Durban - KwaZulu-Natal Health MEC, Dr Sibongiseni Dhlomo, has kicked off the new year as a volunteer doctor, and will do so monthly in the outpatient departments of health facilities around the province.
He has challenged other health professionals to do the same as part of continuing Nelson Mandela’s legacy.
Dhlomo said he began his work on Thursday at the remote Hlabisa Hospital in northern KZN.
“Mandela’s death was a defining moment for us. The aftermath of his death evoked a strong calling in all of us as a nation to step up and keep his legacy alive.
“That was the overwhelming sense which must guide us, and by working as a doctor for free – even if it means for an hour each month – I feel I am using my skills and profession to serve society not just as a paid MEC, but also practically where I can contribute towards social upliftment without expecting to be paid for this.
“I will continue to do this each month and as much as my schedule allows within my role as MEC. This is about serving through example, and I don’t expect or want any preferential treatment when I work within our facilities, including mobile clinics.
“If there are resource shortages when I show up unannounced to assist, then I will still roll up my sleeves and continue to treat patients like all my colleagues in the sector do,” said Dhlomo.
Asked if this was not simply electioneering ahead of this year’s elections, Dhlomo said: “Of course there are those who will see it as such, but how can we call on people to continue Mandela’s legacy if we don’t practise this ourselves?
“There is no better time to kick-start Mandela’s legacy than the start of the new year and make it a resolution.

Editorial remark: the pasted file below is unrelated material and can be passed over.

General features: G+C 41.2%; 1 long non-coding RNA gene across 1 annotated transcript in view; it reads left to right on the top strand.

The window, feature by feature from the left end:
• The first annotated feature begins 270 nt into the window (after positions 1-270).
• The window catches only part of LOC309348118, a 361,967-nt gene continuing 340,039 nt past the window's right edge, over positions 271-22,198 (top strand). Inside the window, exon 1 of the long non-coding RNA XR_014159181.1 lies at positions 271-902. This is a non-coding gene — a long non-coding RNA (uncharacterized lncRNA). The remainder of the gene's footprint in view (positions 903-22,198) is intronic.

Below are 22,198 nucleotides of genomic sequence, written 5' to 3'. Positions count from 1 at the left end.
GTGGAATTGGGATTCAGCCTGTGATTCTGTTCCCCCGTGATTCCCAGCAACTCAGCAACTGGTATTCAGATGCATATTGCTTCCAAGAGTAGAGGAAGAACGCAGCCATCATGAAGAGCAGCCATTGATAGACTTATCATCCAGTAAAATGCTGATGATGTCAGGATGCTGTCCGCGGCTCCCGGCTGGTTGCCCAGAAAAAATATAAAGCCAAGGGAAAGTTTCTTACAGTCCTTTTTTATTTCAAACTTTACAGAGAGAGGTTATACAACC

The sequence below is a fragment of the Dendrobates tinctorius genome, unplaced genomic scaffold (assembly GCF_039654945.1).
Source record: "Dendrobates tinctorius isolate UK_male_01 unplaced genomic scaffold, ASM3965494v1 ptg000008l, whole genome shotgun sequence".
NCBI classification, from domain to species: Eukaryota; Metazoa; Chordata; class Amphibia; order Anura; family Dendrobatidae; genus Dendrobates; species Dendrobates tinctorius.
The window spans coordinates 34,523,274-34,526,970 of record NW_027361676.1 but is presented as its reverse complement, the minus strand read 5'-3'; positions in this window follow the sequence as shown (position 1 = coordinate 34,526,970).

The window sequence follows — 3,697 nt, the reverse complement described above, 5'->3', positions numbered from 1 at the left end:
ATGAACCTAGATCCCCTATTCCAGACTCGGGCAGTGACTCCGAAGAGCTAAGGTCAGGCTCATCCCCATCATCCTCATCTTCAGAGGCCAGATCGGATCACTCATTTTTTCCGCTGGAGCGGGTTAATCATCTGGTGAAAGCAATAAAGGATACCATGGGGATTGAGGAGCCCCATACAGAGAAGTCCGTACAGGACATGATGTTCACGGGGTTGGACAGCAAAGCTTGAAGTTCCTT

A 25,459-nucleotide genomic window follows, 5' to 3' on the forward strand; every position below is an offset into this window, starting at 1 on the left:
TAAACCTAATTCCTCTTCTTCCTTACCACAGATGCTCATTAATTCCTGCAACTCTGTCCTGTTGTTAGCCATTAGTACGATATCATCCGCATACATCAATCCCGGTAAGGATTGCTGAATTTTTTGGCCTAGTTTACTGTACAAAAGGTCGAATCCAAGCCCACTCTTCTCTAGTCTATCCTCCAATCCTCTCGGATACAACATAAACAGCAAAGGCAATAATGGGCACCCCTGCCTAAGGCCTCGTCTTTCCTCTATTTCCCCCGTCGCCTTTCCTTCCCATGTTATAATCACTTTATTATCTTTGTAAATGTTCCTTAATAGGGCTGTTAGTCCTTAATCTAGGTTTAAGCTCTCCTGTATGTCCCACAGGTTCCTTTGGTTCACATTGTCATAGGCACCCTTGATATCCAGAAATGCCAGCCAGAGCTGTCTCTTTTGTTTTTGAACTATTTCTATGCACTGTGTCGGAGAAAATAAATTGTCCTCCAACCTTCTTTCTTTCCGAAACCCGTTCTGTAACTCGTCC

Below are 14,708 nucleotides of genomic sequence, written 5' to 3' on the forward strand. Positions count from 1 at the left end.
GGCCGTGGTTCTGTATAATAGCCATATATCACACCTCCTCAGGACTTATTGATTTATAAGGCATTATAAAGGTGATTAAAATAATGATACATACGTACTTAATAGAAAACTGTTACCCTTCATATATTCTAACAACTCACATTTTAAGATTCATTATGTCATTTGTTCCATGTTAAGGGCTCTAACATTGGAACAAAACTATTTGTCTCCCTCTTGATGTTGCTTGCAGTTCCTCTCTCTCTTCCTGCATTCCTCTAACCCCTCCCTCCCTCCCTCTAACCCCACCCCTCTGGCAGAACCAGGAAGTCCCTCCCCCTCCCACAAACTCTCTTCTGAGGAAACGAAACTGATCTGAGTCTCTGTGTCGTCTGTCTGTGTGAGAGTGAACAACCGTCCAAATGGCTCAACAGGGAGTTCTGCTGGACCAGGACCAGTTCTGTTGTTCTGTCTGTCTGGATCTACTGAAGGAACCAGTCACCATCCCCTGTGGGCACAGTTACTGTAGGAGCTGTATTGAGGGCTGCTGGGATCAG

“I would like to challenge all my health colleagues, both in an out of the state health sector, to do the same – to put in a few hours of voluntary work in our public health facilities, especially those where extra hands are needed.
“We are going to intensify our efforts to ensure that core standards in health care are implemented across our facilities and that we work harder than ever to reduce the rates of teenage pregnancy and maternal mortality in this province,” said Dhlomo.
“But this is not an isolated health issue. It needs a more collective approach to addressing social and economic challenges,”
The DA’s KZN health spokeswoman, Makhosazana Mdlalose, has cautiously welcomed Dhlomo’s initiative, saying all South Africans had a duty to contribute towards uplifting each other.
“The MEC’s gesture to work as a doctor for free each month is a positive one to start the year on and needs to be welcomed, but I hope it is not a political move.
“His performance as an MEC has not been a bad one, as he is known to be quite hands-on and involved, but he has made some poor decisions along the way which unfortunately then counter some of the good he does. So in terms of points, he gets an average score based on this,” Mdlalose said.